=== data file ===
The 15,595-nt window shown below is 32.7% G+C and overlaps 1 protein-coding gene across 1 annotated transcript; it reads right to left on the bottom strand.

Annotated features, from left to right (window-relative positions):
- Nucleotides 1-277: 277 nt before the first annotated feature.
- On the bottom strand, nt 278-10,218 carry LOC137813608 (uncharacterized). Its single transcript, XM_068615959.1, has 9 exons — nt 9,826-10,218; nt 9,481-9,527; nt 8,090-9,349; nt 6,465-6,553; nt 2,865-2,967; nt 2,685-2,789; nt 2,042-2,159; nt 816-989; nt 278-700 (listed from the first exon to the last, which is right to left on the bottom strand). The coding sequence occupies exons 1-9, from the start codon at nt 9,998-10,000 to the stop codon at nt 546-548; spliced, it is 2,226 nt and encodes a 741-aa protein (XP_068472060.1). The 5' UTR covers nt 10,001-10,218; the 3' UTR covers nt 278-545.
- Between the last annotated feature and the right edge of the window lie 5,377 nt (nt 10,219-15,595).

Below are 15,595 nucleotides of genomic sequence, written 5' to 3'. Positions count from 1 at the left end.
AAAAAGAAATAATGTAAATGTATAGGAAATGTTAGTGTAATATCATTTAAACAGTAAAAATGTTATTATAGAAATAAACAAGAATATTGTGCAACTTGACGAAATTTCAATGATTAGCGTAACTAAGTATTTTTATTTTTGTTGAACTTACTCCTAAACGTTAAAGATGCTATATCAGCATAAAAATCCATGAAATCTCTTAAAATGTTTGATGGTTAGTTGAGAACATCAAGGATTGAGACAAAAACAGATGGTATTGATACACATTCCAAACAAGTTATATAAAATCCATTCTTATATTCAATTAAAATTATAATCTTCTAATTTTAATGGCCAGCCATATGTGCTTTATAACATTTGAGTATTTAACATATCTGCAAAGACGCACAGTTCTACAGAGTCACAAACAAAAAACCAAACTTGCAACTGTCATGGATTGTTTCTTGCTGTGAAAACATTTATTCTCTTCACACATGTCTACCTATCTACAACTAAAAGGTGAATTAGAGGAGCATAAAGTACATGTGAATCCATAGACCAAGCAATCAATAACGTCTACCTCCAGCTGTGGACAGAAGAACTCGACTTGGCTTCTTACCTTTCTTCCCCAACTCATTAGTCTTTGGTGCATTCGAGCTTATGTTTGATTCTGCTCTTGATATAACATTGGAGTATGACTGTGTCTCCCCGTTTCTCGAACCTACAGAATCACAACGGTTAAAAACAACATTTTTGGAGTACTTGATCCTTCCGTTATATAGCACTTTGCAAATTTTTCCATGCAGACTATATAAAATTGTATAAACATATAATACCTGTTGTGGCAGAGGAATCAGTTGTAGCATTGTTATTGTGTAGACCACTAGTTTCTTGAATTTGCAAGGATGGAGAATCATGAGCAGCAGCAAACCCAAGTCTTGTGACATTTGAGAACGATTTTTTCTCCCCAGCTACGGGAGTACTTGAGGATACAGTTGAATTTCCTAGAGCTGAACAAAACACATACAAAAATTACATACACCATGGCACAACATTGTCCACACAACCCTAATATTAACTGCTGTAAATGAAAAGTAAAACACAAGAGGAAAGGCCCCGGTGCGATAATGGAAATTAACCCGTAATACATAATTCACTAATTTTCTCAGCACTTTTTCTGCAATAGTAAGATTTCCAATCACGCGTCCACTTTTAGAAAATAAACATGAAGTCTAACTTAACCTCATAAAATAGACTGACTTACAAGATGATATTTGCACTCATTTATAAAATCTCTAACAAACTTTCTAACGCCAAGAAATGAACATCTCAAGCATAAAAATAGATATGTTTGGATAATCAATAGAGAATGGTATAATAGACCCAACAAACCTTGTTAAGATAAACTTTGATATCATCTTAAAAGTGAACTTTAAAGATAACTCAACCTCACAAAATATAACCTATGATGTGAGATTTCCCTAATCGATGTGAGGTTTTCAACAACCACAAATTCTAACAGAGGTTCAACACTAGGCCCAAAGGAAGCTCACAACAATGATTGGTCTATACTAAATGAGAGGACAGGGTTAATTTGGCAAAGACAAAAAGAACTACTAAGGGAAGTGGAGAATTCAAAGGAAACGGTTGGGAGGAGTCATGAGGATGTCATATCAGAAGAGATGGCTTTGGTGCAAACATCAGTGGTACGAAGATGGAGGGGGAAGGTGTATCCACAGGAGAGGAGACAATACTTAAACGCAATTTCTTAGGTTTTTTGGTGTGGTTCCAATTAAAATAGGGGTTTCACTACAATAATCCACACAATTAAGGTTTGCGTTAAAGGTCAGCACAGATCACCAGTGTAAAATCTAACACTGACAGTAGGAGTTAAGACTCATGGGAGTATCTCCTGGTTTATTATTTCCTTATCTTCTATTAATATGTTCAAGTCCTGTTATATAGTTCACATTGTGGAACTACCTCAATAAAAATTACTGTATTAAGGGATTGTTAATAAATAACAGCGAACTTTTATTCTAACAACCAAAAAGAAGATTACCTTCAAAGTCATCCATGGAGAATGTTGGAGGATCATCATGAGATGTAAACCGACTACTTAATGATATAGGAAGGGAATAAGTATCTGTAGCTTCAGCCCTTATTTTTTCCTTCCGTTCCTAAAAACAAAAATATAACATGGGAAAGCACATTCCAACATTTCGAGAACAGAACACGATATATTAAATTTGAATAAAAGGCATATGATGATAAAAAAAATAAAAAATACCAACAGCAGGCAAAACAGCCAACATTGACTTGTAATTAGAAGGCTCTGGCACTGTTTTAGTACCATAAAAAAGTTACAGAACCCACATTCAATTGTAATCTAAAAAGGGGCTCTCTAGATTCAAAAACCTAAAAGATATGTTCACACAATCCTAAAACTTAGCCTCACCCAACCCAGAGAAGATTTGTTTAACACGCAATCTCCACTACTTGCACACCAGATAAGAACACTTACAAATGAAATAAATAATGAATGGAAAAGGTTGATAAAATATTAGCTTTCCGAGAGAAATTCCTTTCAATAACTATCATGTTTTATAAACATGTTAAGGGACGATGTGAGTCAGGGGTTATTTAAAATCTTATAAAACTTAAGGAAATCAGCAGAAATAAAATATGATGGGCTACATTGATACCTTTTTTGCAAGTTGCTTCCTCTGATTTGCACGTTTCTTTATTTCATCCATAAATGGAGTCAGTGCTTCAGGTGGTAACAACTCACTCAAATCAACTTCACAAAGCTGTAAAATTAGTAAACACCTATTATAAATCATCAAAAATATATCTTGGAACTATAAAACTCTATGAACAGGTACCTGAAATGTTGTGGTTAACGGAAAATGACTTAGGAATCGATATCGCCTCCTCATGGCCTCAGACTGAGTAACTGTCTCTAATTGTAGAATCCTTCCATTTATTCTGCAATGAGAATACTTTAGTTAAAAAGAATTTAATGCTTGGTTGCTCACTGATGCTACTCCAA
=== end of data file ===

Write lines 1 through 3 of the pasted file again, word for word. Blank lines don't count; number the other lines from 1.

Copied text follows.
The 15,595-nt window shown below is 32.7% G+C and overlaps 1 protein-coding gene across 1 annotated transcript; it reads right to left on the bottom strand.

Annotated features, from left to right (window-relative positions):
- Nucleotides 1-277: 277 nt before the first annotated feature.